Stawell is a town in the Wimmera region of Victoria, Australia. The town is located in Northern Grampians Shire Local Government Area, 237 kilometres (147 mi) west north west of the state capital, Melbourne. At the 2001 census, Stawell had a population of 6,134.
The site was first settled during the gold rush of 1853 and named Pleasant Creek but was renamed to honour Sir William Foster Stawell (1815-1889), the Chief Justice of Victoria. The town was created a borough in 1869. Stawell is famed for the Stawell Gift, a professional foot race.
Stawell is also known as the gateway to the Grampians National Park.
Stawell is a former goldmining town of some 6700 people located just off the Western Highway, 32 km north-west of Ararat, 235 km north-west of Melbourne and 231 m above sea-level. It is a service centre to the surrounding district and supports a number of industries such as brick-production, goldmining, a substantial and very successful fabric upholstery concern and an abattoir, as well as more traditional grazing and farming.pursuits. With the Grampians close by Stawell has a growing tourism sector.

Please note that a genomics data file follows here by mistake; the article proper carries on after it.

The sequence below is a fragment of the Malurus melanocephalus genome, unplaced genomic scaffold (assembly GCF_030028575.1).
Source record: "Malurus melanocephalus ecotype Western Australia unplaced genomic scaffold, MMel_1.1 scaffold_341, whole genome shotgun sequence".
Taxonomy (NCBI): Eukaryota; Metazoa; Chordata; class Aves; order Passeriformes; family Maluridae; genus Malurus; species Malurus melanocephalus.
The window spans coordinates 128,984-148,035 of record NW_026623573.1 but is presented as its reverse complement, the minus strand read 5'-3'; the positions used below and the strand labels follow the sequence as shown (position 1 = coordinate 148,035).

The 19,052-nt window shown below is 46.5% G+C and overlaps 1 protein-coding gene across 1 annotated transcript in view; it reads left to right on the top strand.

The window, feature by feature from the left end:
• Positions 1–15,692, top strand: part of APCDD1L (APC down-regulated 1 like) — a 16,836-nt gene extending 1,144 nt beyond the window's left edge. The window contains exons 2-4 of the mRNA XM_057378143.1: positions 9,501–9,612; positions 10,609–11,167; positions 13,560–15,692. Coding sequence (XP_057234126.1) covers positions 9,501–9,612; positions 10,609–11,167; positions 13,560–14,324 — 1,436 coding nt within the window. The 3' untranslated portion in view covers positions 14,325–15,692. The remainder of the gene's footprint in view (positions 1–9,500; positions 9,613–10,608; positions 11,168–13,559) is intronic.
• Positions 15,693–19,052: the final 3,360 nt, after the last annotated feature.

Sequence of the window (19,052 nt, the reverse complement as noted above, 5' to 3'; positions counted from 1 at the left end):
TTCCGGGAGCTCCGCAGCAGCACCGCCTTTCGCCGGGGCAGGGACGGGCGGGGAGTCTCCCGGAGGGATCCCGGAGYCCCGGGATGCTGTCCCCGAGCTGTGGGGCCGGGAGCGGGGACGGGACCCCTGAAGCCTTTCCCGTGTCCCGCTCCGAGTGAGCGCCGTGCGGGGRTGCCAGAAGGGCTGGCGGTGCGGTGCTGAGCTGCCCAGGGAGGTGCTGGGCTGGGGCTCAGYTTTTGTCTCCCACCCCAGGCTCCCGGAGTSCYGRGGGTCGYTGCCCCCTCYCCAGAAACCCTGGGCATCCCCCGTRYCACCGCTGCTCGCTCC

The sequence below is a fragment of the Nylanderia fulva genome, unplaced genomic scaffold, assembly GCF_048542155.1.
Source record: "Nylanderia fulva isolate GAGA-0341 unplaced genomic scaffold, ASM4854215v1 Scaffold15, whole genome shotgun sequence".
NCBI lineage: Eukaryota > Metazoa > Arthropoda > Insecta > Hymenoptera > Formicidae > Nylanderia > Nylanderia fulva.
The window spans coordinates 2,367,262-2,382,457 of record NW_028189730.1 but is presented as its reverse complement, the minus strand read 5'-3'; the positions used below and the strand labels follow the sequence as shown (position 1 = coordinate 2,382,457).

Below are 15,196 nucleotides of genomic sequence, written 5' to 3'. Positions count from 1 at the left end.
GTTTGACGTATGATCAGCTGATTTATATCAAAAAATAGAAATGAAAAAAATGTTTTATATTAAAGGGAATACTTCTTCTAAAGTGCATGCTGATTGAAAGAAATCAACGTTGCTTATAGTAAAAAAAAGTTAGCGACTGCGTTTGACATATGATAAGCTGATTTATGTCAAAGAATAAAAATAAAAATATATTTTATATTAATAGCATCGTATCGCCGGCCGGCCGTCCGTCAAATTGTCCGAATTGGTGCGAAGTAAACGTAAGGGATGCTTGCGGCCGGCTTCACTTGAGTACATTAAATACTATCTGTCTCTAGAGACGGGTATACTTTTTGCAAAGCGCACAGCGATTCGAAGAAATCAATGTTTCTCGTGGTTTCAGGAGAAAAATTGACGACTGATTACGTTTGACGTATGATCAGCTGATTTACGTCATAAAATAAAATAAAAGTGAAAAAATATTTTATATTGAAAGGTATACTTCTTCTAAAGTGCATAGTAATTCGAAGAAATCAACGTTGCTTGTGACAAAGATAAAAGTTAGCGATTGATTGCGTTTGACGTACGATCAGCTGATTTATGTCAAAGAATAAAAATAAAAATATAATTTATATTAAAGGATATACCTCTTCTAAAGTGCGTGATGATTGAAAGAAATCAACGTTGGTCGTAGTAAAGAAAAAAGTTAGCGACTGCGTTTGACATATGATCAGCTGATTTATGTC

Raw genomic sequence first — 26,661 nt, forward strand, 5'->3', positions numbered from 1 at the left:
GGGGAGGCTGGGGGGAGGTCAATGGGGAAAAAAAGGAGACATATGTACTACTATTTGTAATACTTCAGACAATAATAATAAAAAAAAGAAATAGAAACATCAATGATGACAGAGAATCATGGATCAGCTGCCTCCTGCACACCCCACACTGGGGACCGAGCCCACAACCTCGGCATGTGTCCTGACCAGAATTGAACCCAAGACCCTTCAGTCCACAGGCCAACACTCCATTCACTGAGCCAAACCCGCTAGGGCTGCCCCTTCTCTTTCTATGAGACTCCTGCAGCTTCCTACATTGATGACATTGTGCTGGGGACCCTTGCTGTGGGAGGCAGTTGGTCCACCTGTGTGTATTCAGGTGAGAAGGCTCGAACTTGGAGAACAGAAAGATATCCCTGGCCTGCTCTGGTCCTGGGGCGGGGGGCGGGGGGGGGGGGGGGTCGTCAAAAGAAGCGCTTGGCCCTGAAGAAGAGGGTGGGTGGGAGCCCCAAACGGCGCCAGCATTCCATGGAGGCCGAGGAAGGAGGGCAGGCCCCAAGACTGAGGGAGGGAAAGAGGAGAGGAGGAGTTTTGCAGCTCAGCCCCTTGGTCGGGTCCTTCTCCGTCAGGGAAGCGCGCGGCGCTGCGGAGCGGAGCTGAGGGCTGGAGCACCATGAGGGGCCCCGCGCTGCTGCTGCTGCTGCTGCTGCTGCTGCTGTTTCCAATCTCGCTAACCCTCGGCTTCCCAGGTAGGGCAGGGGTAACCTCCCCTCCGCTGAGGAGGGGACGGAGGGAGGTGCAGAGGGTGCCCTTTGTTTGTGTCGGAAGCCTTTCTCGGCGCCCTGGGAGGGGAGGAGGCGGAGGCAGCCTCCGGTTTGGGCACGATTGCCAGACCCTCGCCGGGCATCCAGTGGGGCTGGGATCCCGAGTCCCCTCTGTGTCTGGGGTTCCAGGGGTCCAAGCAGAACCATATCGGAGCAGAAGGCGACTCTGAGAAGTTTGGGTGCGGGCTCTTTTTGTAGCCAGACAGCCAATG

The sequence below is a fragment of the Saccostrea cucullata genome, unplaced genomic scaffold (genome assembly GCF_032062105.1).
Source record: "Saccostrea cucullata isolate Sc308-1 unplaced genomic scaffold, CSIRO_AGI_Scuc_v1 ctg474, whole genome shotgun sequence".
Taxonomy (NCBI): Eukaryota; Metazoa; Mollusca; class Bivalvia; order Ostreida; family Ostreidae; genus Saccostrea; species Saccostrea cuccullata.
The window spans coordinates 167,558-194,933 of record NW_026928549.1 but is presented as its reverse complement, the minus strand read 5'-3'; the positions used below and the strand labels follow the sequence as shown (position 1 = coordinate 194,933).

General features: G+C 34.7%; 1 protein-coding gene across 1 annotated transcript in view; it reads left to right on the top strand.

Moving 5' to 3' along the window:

The original town centre and administration buildings were established near the Pleasant Creek goldfields. However, as the alluvial gold began to diminish in the 1860s, the population and economic activity began to shift north-east to the Big Hill area where a new settlement, known as Quartz Reefs, developed around the quartz gold found at the foot of the hill. Thus the original townsite became known as Stawell West. The two areas were amalgamated into the borough of Stawell in 1869.